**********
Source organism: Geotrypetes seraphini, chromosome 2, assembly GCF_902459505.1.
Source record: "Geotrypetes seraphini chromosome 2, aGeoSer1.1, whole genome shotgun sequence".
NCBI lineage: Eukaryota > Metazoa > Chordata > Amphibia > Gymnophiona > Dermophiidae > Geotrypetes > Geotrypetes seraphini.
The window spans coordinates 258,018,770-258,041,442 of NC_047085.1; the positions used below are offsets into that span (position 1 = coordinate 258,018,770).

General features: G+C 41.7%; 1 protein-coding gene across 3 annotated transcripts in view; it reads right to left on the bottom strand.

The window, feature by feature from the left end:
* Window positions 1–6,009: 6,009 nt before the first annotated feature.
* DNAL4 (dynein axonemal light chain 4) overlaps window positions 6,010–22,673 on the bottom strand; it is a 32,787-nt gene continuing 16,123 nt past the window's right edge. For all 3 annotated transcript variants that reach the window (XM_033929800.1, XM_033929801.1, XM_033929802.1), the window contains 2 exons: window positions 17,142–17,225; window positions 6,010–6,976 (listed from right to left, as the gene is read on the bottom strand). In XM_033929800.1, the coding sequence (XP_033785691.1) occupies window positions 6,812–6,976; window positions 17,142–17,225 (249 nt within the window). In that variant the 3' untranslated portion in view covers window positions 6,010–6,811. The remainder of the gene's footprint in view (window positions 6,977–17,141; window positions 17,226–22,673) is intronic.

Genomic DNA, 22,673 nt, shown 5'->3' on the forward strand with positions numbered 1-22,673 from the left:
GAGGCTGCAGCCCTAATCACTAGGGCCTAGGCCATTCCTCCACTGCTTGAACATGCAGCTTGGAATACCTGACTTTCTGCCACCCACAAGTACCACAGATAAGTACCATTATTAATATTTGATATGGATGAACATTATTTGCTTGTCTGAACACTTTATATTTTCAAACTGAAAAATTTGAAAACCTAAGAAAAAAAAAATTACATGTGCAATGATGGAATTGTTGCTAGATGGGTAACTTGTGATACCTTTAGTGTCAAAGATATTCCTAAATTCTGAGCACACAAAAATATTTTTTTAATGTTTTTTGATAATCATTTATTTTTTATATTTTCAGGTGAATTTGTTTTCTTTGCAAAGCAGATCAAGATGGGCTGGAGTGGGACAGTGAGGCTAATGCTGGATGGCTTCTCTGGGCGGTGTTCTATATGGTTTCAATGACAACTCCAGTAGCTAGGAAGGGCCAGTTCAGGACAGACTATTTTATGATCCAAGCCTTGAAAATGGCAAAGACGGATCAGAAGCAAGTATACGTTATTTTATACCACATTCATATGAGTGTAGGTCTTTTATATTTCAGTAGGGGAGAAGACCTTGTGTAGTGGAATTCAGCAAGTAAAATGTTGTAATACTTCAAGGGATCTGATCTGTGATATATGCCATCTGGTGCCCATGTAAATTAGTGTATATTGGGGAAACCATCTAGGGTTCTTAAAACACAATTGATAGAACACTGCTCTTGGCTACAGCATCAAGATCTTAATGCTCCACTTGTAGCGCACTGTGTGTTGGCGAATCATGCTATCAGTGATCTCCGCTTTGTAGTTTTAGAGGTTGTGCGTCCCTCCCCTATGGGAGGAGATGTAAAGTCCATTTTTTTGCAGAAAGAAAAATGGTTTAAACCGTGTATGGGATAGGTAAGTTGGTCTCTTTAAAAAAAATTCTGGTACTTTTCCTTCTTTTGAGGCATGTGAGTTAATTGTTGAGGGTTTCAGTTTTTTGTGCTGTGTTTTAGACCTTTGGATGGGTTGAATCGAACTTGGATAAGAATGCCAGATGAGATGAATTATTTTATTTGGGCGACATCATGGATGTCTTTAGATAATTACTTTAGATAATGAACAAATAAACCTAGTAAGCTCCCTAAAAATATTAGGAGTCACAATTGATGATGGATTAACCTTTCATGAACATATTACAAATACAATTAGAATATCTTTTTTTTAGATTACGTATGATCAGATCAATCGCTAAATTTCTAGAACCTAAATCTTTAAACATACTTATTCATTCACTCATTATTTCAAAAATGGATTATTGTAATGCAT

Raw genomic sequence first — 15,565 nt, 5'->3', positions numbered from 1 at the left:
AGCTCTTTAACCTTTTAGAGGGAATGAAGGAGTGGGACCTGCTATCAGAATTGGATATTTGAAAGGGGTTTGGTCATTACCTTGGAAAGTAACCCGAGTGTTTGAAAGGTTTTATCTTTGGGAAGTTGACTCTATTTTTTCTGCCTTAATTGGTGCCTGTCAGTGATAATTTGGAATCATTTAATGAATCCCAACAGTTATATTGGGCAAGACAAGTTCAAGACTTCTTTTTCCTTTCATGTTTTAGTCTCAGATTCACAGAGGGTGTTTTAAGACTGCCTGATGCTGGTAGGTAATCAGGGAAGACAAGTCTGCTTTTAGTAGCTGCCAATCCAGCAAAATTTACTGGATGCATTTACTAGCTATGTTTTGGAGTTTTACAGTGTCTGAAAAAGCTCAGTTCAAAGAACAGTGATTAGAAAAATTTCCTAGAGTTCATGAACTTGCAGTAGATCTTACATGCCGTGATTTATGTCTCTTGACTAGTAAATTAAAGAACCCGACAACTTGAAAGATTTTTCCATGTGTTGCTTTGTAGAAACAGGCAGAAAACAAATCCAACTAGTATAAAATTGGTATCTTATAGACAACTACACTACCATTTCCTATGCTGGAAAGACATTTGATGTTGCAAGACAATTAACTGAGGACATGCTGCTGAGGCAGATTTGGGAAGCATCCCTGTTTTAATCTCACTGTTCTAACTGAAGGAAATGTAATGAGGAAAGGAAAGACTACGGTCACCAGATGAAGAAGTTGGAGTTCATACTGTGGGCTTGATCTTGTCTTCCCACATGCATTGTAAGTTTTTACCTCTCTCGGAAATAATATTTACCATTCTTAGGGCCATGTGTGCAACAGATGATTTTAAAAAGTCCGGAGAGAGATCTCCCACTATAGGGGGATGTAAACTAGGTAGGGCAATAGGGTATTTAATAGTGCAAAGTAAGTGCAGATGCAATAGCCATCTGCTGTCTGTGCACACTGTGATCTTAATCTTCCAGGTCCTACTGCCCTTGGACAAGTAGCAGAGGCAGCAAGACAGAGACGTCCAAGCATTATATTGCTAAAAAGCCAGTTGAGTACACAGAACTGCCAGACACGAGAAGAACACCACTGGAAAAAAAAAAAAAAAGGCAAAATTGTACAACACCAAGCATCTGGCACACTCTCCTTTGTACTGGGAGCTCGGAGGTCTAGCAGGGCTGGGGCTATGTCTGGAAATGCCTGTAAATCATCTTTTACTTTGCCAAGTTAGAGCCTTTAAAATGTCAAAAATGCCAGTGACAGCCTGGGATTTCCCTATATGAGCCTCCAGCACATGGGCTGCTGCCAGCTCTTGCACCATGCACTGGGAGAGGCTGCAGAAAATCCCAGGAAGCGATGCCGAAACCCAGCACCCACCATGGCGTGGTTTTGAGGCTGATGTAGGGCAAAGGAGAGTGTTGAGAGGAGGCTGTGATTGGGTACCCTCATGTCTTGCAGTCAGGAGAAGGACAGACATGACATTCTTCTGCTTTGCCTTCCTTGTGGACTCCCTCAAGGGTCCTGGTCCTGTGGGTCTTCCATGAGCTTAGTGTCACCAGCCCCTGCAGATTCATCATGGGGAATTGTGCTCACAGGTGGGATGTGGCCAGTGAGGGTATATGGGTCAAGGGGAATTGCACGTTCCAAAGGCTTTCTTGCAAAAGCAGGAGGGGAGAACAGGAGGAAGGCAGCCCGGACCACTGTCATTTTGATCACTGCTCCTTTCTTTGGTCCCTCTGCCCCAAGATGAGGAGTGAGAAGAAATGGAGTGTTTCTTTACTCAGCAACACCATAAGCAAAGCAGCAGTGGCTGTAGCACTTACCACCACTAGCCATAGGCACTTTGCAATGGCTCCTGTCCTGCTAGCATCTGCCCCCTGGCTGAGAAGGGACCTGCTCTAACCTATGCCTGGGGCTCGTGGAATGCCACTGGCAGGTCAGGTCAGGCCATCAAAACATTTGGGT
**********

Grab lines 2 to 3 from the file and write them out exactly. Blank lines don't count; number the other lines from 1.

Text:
Source record: "Geotrypetes seraphini chromosome 2, aGeoSer1.1, whole genome shotgun sequence".
NCBI lineage: Eukaryota > Metazoa > Chordata > Amphibia > Gymnophiona > Dermophiidae > Geotrypetes > Geotrypetes seraphini.